Education became more perplexing at every phase. No theory was worth the pen that wrote it. America had no use for Adams because he was eighteenth-century, and yet it worshipped Grant because he was archaic and should have lived in a cave and worn skins. Darwinists ought to conclude that America was reverting to the stone age, but the theory of reversion was more absurd than that of evolution. Grant's administration reverted to nothing. One could not catch a trait of the past, still less of the future. It was not even sensibly American. Not an official in it, except perhaps Rawlins whom Adams never met, and who died in September, suggested an American idea.
Yet this administration, which upset Adams's whole life, was not unfriendly; it was made up largely of friends. Secretary Fish was almost kind; he kept the tradition of New York social values; he was human and took no pleasure in giving pain. Adams felt no prejudice whatever in his favor, and he had nothing in mind or person to attract regard; his social gifts were not remarkable; he was not in the least magnetic; he was far from young; but he won confidence from the start and remained a friend to the finish. As far as concerned Mr. Fish, one felt rather happily suited, and one was still better off in the Interior Department with J. D. Cox. Indeed, if Cox had been in the Treasury and Boutwell in the Interior, one would have been quite satisfied as far as personal relations went, while, in the Attorney-General's Office, Judge Hoar seemed to fill every possible ideal, both personal and political.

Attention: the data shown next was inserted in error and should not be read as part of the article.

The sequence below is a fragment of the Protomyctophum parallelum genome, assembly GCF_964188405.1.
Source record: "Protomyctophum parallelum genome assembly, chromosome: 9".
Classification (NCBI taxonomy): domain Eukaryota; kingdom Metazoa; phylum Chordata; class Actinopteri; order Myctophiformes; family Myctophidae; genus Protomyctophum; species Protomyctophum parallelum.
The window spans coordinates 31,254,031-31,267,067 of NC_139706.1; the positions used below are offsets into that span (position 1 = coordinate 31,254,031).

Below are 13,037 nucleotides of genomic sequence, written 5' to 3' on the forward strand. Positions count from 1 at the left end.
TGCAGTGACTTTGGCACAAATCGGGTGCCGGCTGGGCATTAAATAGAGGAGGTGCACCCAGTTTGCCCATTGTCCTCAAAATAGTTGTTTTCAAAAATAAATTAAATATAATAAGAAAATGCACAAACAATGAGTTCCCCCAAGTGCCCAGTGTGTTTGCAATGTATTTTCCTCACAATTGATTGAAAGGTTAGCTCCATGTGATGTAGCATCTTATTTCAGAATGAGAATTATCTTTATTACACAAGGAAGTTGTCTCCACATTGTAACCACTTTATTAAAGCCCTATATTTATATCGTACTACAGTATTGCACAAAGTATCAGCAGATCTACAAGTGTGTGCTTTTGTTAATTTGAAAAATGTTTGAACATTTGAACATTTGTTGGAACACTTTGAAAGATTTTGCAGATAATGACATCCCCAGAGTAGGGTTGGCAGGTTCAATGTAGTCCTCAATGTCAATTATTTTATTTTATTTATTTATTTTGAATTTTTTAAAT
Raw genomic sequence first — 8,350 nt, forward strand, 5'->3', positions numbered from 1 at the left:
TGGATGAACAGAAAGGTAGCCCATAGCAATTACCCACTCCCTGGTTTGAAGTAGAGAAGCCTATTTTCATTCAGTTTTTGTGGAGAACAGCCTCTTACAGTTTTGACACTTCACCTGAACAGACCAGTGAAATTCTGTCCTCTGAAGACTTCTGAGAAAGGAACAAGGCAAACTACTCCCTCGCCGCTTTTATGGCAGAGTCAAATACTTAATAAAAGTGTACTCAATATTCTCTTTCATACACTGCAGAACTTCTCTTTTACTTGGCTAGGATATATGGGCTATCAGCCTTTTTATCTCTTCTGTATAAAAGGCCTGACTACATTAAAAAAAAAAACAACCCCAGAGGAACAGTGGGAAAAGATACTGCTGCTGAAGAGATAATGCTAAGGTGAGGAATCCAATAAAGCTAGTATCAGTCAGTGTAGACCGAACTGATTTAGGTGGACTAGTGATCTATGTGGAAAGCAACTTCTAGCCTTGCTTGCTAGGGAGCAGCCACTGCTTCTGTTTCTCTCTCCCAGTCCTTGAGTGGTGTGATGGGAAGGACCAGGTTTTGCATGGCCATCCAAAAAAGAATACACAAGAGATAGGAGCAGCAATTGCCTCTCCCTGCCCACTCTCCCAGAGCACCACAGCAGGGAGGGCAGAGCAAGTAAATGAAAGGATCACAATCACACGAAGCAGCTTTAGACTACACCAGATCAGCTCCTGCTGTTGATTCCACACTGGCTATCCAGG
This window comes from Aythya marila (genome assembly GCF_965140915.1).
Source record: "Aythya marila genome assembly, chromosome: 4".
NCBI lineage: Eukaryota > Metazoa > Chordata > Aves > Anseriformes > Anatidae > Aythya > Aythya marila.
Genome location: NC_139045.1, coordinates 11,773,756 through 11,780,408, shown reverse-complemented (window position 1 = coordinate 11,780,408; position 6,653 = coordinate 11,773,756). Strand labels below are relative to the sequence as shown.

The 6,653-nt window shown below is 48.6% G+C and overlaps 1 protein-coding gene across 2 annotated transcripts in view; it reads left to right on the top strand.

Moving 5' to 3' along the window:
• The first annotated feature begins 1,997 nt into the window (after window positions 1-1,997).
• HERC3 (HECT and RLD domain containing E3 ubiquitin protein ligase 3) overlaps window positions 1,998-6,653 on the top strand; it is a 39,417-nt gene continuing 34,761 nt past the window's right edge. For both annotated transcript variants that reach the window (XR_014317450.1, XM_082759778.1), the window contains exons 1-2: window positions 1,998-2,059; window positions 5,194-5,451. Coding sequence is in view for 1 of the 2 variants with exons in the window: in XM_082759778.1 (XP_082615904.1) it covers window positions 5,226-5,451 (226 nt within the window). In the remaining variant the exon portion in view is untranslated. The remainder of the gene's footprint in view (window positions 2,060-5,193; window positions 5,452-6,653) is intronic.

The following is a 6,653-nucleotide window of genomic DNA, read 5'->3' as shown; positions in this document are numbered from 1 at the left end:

The difficulty was not the want of friends, and had the whole government been filled with them, it would have helped little without the President and the Treasury. Grant avowed from the start a policy of drift; and a policy of drift attaches only barnacles. At thirty, one has no interest in becoming a barnacle, but even in that character Henry Adams would have been ill-seen. His friends were reformers, critics, doubtful in party allegiance, and he was himself an object of suspicion. Grant had no objects, wanted no help, wished for no champions. The Executive asked only to be let alone. This was his meaning when he said: "Let us have peace! "
No one wanted to go into opposition. As for Adams, all his hopes of success in life turned on his finding an administration to support. He knew well enough the rules of self-interest. He was for sale. He wanted to be bought. His price was excessively cheap, for he did not even ask an office, and had his eye, not on the Government, but on New York. All he wanted was something to support; something that would let itself be supported. Luck went dead against him. For once, he was fifty years in advance of his time.